The Most Worrying NSA Revelation Yet

It’s no secret I’ve shrugged at most of the rev­e­la­tions brought about by the doc­u­ments Edward Snow­den stole: most described legal pro­grams doing things you’d expect the NSA to do — and in many cas­es exposed com­plete­ly legit­i­mate pro­grams that should nev­er be exposed.

Now, how­ev­er, Bart Gell­man and Ashkan Soltani have pub­lished some­thing tru­ly wor­ry­ing: evi­dence that sug­gests the NSA has been able to sur­rep­ti­tious­ly tap  into links between servers that make up the data cen­ters of Google and Yahoo abroad and siphon off data about their users.

But parts of the sto­ry are frus­trat­ing­ly vague. After rais­ing the specter that the NSA is col­lect­ing data and con­tent of US Per­son (USPER) com­mu­ni­ca­tions, they write, “The NSA does not keep every­thing it col­lects, but it keeps a lot.” How much does it keep? The doc­u­ment snip­pets they post do not say. The exact place the NSA taps into the data is also a bit unclear — the pub­lished slide, with that smi­ley face that will per­ma­nent­ly come to define the agency, makes it appear that the break-in hap­pens at the front-end servers (basi­cal­ly the servers that con­nect users to the cloud). But then the body of the arti­cle makes it sound like the tap hap­pens on the fiber lines con­nect­ing the data cen­ters that make up the cloud.

The dis­tinc­tion between the two might be crit­i­cal to under­stand­ing the legal­i­ty of this pro­gram (code­named MUSCULAR). If the front end servers are in the U.S., but are bro­ken into for col­lect­ing “upstream” data, then that is prob­a­bly ille­gal under Sec­tion 702 of the FISA Amend­ments Act. But if it taps the inse­cure fiber lines that con­nect data cen­ters in oth­er coun­tries, the ques­tion becomes much murki­er.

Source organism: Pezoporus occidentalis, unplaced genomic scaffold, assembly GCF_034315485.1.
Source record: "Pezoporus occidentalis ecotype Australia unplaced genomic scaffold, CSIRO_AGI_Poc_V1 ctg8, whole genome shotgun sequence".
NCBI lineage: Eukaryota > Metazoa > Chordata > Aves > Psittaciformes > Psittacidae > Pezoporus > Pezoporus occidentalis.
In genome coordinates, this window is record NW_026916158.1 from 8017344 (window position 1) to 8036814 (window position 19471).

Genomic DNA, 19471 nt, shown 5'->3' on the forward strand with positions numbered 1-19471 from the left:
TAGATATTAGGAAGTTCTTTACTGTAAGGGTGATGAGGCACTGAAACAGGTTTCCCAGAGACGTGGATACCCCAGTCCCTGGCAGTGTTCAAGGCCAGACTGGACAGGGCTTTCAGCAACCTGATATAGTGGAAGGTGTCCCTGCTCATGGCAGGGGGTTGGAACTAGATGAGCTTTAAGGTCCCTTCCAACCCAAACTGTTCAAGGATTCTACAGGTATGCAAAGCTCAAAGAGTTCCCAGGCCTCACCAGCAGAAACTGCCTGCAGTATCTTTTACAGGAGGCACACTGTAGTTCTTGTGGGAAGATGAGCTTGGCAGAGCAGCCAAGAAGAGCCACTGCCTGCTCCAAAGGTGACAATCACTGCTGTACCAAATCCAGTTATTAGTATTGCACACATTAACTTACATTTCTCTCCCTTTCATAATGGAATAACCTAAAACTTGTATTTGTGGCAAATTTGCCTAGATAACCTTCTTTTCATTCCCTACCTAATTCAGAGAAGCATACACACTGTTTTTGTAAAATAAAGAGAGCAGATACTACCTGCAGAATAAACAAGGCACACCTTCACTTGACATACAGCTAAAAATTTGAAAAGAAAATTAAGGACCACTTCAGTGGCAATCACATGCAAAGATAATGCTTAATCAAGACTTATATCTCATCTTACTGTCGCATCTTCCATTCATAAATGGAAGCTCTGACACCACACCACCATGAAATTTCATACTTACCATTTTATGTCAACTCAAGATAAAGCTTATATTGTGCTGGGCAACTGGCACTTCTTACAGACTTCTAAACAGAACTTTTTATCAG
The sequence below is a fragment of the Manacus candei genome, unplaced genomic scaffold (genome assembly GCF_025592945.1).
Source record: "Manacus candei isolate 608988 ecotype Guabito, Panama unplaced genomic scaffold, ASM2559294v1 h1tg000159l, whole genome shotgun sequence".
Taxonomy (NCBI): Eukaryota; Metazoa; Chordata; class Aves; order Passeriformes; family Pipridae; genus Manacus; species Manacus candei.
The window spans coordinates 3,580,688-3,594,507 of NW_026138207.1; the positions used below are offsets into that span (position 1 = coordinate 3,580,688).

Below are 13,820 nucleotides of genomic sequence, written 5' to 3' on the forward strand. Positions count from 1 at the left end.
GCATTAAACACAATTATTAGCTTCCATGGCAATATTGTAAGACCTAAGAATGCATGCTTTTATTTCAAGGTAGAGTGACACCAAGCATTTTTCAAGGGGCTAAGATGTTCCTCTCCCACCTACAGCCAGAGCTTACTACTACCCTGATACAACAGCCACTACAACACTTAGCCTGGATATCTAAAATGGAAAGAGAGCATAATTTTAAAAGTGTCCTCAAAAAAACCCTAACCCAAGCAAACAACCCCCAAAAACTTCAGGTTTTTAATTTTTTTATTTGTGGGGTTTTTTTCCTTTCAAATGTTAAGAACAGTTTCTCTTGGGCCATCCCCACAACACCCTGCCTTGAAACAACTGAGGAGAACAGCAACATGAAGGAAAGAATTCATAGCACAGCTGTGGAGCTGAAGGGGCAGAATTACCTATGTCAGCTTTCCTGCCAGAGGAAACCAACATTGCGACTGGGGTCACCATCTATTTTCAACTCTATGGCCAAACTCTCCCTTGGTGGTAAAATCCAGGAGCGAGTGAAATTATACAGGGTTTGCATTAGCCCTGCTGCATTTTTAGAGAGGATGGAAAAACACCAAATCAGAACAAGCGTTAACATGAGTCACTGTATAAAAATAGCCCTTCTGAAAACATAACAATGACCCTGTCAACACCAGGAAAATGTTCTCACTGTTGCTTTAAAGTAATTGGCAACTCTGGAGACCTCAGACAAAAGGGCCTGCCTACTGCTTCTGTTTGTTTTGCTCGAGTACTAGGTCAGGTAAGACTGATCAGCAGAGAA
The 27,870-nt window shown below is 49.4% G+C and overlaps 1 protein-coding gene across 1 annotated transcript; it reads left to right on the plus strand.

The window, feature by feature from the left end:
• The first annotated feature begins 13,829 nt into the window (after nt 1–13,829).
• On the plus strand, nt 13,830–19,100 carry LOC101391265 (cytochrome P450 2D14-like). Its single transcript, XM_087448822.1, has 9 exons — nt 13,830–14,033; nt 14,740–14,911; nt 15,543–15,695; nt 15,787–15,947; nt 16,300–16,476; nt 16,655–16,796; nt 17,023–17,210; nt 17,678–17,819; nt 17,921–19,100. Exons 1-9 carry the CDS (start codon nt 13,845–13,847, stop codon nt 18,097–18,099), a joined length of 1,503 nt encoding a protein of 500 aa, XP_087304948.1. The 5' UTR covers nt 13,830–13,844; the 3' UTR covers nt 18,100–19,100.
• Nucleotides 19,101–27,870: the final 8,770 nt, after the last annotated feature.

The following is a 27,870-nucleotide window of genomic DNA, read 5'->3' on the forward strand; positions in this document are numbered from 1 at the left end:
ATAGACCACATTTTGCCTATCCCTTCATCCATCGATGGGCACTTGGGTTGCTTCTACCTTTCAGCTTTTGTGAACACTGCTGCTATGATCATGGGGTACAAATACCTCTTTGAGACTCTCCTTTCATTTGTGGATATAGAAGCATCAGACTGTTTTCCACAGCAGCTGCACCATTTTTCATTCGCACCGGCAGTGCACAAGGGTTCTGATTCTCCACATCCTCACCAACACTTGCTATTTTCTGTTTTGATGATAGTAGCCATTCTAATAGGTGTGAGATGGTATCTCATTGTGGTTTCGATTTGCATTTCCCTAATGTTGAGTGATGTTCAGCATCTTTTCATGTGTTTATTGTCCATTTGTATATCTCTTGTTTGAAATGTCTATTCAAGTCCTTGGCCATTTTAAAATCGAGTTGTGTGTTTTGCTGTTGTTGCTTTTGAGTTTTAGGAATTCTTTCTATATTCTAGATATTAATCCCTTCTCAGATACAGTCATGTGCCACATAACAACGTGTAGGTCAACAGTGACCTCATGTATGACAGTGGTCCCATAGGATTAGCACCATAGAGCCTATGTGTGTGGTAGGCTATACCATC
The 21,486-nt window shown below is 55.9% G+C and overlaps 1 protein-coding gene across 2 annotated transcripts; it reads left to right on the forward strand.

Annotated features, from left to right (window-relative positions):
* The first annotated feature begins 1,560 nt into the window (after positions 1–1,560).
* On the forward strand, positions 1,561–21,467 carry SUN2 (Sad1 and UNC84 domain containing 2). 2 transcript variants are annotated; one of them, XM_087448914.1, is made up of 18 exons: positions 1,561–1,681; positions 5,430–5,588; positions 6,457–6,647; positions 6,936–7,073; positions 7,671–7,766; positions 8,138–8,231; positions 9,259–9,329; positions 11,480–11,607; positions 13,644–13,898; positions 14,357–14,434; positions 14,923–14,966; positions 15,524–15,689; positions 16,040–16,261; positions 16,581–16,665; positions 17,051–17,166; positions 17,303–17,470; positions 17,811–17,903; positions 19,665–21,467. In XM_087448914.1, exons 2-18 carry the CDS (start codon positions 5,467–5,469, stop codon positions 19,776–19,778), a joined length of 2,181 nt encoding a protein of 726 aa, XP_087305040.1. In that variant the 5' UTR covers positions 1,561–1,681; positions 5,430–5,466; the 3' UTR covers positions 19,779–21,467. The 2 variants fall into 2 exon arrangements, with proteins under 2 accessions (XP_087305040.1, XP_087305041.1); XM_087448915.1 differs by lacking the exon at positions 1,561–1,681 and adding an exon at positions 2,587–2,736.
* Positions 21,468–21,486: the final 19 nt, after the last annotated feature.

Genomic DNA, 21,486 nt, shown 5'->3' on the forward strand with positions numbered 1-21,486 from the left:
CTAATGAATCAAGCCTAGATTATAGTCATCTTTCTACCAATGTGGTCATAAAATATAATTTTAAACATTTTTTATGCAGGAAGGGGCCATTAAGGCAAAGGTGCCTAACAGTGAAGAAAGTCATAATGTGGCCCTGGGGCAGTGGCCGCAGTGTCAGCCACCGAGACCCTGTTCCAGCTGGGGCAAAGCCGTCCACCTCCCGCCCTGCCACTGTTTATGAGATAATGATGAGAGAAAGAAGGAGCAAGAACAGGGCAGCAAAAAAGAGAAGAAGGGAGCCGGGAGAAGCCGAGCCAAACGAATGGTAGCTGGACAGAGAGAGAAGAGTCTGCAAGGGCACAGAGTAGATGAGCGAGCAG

On page three of the arti­cle, they write, “It is not clear how much data from Amer­i­cans is col­lect­ed, and how much of that is retained.”

That seems like a crit­i­cal ques­tion to me, one that goes to the heart of the legal­i­ty or ille­gal­i­ty of NSA pro­grams. In the last para­graph of the sto­ry, the two writ­ers men­tion a 2011 court case involv­ing FISA declar­ing an NSA col­lec­tion effort ille­gal under sec­tion 702. But because the pro­gram they describe takes place abroad, it hap­pens under Exec­u­tive Order 12333, which has loos­er dis­clo­sure require­ments for Con­gress and pos­si­bly loos­er stan­dards for col­lec­tion.

I’m not at all clear how a col­lec­tion effort that is ille­gal under 702 when aimed at Amer­i­cans would not be legal when aimed at for­eign­ers under 12333. But I think the “Amer­i­can­ness” of the servers is cru­cial. Please indulge some spec­u­la­tion here.

There is a big gray area about whether the for­eign sub­sidiaries of US cor­po­ra­tions count as USPER under the law. In some cas­es, like cer­tain types of sanc­tions, for­eign-incor­po­rat­ed sub­sidiaries of US cor­po­ra­tions are not count­ed as USPER, and thus aren’t sub­ject to sanc­tions (in the linked exam­ple, the US gov­ern­ment was clos­ing that loop­hole for the sanc­tions against Iran). Oth­er cor­po­ra­tions use for­eign sub­sidiaries to avoid tax­es.

Left unan­swered in the Wash­ing­ton Post piece, then, is a huge ques­tion: do for­eign sub­sidiaries of Google and Yahoo count as USPER, or do they not? The answer to that ques­tion, which so far I can­not answer, will deter­mine whether the col­lec­tion activ­i­ty they are pub­li­ciz­ing is just over­reach thanks to fuzzy laws (and an unin­tend­ed con­se­quence of our loose tax laws) or a seri­ous crime.